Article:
Disease control management relies on the development of policy supported by an evidence base. The evidence base for disease in zoo animals is often absent or incomplete. Resources for disease research in these species are limited, and so in order to develop effective policies, novel approaches to extrapolating knowledge and dealing with uncertainty need to be developed. This article demonstrates how qualitative risk analysis techniques can be used to aid decision-making in circumstances in which there is a lack of specific evidence using the import of rabies-susceptible zoo mammals into the United Kingdom as a model.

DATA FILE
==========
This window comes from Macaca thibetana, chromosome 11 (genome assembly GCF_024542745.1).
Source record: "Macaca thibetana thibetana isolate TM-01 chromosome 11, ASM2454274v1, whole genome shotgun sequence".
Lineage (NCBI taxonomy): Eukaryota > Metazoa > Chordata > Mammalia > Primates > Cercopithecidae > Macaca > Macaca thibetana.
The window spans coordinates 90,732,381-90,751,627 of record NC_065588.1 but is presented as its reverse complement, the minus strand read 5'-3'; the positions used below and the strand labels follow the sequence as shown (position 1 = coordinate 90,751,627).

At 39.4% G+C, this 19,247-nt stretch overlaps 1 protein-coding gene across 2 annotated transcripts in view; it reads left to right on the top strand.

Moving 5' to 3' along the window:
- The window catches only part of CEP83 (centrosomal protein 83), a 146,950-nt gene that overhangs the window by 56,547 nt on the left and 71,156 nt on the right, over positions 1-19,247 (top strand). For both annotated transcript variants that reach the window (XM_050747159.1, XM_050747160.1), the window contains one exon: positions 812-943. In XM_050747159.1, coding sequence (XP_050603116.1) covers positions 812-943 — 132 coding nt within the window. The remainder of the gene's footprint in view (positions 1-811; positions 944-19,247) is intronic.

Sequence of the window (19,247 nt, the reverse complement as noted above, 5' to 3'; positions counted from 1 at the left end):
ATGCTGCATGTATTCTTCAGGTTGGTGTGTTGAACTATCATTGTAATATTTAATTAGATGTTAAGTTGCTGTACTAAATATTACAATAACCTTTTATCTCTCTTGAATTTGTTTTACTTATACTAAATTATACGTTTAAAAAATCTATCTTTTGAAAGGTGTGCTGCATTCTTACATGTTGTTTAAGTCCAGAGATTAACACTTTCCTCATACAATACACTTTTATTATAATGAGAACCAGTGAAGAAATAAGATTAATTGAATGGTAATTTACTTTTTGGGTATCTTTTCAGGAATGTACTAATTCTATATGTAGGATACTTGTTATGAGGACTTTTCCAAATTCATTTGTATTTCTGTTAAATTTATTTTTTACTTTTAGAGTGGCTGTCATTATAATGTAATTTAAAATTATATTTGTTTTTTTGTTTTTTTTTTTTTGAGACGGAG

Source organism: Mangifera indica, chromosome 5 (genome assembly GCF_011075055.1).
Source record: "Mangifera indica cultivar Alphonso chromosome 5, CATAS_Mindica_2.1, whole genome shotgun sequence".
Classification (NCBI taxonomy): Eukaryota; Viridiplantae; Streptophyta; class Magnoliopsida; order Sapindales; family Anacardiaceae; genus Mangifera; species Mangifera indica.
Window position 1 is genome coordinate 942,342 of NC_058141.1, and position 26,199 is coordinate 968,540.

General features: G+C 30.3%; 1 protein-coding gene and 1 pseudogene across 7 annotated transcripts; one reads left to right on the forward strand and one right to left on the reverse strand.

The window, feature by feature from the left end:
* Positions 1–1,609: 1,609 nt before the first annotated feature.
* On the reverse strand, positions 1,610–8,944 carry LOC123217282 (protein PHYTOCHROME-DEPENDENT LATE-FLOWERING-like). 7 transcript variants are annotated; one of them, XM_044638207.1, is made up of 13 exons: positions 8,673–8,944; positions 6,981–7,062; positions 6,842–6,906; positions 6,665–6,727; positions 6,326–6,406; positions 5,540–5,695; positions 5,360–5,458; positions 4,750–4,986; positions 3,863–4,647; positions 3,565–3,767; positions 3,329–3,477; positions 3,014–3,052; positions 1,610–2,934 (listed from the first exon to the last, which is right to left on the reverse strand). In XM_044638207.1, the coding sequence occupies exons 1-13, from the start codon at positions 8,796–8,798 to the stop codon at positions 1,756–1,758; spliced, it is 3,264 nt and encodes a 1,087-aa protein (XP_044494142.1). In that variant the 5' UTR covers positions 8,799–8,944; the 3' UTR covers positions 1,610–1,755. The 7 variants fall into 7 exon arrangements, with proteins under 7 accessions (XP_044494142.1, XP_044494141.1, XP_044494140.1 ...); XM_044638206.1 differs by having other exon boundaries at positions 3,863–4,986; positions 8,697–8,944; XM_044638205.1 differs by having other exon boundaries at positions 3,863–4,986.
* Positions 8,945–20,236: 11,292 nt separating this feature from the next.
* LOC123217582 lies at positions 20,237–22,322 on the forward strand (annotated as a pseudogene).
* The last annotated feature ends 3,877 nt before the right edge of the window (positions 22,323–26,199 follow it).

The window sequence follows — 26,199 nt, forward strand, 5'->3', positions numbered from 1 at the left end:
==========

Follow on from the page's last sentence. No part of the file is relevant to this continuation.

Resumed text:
You have requested a machine translation of selected content from our databases. This functionality is provided solely for your convenience and is in no way intended to replace human translation. Neither BioOne nor the owners and publishers of the content make, and they explicitly disclaim, any express or implied representations or warranties of any kind, including, without limitation, representations and warranties as to the functionality of the translation feature or the accuracy or completeness of the translations.
Translations are not retained in our system. Your use of this feature and the translations is subject to all use restrictions contained in the Terms and Conditions of Use of the BioOne website.